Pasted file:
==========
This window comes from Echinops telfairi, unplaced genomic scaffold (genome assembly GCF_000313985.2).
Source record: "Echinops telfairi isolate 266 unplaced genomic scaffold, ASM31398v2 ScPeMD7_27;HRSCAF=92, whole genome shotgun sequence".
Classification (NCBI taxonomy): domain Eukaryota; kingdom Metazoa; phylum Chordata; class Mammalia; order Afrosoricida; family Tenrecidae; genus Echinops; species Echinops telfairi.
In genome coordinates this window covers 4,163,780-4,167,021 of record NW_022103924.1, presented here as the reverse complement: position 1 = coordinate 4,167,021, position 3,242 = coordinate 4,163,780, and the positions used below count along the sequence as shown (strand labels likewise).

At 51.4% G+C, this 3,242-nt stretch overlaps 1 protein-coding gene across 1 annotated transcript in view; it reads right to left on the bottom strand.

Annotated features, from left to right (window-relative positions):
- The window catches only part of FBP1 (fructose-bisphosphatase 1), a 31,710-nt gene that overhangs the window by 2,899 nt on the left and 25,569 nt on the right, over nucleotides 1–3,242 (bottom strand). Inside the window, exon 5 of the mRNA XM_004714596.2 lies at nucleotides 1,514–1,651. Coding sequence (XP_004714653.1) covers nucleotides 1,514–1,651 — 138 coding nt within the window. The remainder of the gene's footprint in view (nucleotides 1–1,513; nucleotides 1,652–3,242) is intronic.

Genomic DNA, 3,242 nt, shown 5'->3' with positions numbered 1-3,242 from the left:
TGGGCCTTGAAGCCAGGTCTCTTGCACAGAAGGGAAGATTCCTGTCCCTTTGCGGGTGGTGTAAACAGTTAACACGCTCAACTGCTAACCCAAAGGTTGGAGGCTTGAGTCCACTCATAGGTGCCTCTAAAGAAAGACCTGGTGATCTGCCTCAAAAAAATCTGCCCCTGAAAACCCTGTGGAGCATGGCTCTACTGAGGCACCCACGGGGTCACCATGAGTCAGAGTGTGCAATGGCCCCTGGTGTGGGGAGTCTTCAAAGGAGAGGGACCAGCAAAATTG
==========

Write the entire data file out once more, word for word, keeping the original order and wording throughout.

This window comes from Echinops telfairi, unplaced genomic scaffold (genome assembly GCF_000313985.2).
Source record: "Echinops telfairi isolate 266 unplaced genomic scaffold, ASM31398v2 ScPeMD7_27;HRSCAF=92, whole genome shotgun sequence".
Classification (NCBI taxonomy): domain Eukaryota; kingdom Metazoa; phylum Chordata; class Mammalia; order Afrosoricida; family Tenrecidae; genus Echinops; species Echinops telfairi.
In genome coordinates this window covers 4,163,780-4,167,021 of record NW_022103924.1, presented here as the reverse complement: position 1 = coordinate 4,167,021, position 3,242 = coordinate 4,163,780, and the positions used below count along the sequence as shown (strand labels likewise).

At 51.4% G+C, this 3,242-nt stretch overlaps 1 protein-coding gene across 1 annotated transcript in view; it reads right to left on the bottom strand.

Annotated features, from left to right (window-relative positions):
- The window catches only part of FBP1 (fructose-bisphosphatase 1), a 31,710-nt gene that overhangs the window by 2,899 nt on the left and 25,569 nt on the right, over nucleotides 1–3,242 (bottom strand). Inside the window, exon 5 of the mRNA XM_004714596.2 lies at nucleotides 1,514–1,651. Coding sequence (XP_004714653.1) covers nucleotides 1,514–1,651 — 138 coding nt within the window. The remainder of the gene's footprint in view (nucleotides 1–1,513; nucleotides 1,652–3,242) is intronic.

Genomic DNA, 3,242 nt, shown 5'->3' with positions numbered 1-3,242 from the left:
TGGGCCTTGAAGCCAGGTCTCTTGCACAGAAGGGAAGATTCCTGTCCCTTTGCGGGTGGTGTAAACAGTTAACACGCTCAACTGCTAACCCAAAGGTTGGAGGCTTGAGTCCACTCATAGGTGCCTCTAAAGAAAGACCTGGTGATCTGCCTCAAAAAAATCTGCCCCTGAAAACCCTGTGGAGCATGGCTCTACTGAGGCACCCACGGGGTCACCATGAGTCAGAGTGTGCAATGGCCCCTGGTGTGGGGAGTCTTCAAAGGAGAGGGACCAGCAAAATTG